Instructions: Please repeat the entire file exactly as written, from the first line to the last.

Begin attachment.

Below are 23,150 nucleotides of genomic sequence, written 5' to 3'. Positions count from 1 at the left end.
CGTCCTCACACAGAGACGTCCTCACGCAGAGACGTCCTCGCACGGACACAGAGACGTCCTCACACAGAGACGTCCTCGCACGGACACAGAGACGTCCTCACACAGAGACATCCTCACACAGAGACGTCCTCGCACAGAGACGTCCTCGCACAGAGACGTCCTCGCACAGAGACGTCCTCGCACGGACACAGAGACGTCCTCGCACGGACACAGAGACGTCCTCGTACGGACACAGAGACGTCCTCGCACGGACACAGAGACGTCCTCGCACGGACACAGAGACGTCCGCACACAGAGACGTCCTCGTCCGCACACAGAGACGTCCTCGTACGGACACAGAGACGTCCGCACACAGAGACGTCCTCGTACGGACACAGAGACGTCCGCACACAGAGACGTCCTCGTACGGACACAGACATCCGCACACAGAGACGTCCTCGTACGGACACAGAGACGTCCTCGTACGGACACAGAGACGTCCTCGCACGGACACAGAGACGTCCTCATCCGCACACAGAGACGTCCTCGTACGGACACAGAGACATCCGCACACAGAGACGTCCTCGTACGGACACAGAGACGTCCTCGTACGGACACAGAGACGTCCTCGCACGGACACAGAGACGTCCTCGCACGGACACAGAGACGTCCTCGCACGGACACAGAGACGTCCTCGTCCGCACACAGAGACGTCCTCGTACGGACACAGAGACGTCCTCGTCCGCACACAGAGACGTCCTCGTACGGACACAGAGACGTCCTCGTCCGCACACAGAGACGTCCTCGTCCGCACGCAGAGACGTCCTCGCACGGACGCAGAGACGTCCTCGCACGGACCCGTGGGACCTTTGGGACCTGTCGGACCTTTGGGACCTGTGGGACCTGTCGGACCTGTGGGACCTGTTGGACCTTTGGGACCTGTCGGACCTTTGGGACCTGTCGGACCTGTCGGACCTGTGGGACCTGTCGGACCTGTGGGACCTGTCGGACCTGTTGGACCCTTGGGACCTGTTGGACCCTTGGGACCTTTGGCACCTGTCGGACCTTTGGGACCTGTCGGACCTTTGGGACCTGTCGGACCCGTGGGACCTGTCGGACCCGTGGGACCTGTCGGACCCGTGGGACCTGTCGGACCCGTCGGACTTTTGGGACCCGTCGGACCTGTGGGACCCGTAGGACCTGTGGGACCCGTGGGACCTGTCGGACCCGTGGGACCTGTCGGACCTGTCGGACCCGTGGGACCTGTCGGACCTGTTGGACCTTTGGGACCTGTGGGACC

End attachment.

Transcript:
Below are 23,150 nucleotides of genomic sequence, written 5' to 3'. Positions count from 1 at the left end.
CGTCCTCACACAGAGACGTCCTCACGCAGAGACGTCCTCGCACGGACACAGAGACGTCCTCACACAGAGACGTCCTCGCACGGACACAGAGACGTCCTCACACAGAGACATCCTCACACAGAGACGTCCTCGCACAGAGACGTCCTCGCACAGAGACGTCCTCGCACAGAGACGTCCTCGCACGGACACAGAGACGTCCTCGCACGGACACAGAGACGTCCTCGTACGGACACAGAGACGTCCTCGCACGGACACAGAGACGTCCTCGCACGGACACAGAGACGTCCGCACACAGAGACGTCCTCGTCCGCACACAGAGACGTCCTCGTACGGACACAGAGACGTCCGCACACAGAGACGTCCTCGTACGGACACAGAGACGTCCGCACACAGAGACGTCCTCGTACGGACACAGACATCCGCACACAGAGACGTCCTCGTACGGACACAGAGACGTCCTCGTACGGACACAGAGACGTCCTCGCACGGACACAGAGACGTCCTCATCCGCACACAGAGACGTCCTCGTACGGACACAGAGACATCCGCACACAGAGACGTCCTCGTACGGACACAGAGACGTCCTCGTACGGACACAGAGACGTCCTCGCACGGACACAGAGACGTCCTCGCACGGACACAGAGACGTCCTCGCACGGACACAGAGACGTCCTCGTCCGCACACAGAGACGTCCTCGTACGGACACAGAGACGTCCTCGTCCGCACACAGAGACGTCCTCGTACGGACACAGAGACGTCCTCGTCCGCACACAGAGACGTCCTCGTCCGCACGCAGAGACGTCCTCGCACGGACGCAGAGACGTCCTCGCACGGACCCGTGGGACCTTTGGGACCTGTCGGACCTTTGGGACCTGTGGGACCTGTCGGACCTGTGGGACCTGTTGGACCTTTGGGACCTGTCGGACCTTTGGGACCTGTCGGACCTGTCGGACCTGTGGGACCTGTCGGACCTGTGGGACCTGTCGGACCTGTTGGACCCTTGGGACCTGTTGGACCCTTGGGACCTTTGGCACCTGTCGGACCTTTGGGACCTGTCGGACCTTTGGGACCTGTCGGACCCGTGGGACCTGTCGGACCCGTGGGACCTGTCGGACCCGTGGGACCTGTCGGACCCGTCGGACTTTTGGGACCCGTCGGACCTGTGGGACCCGTAGGACCTGTGGGACCCGTGGGACCTGTCGGACCCGTGGGACCTGTCGGACCTGTCGGACCCGTGGGACCTGTCGGACCTGTTGGACCTTTGGGACCTGTGGGACC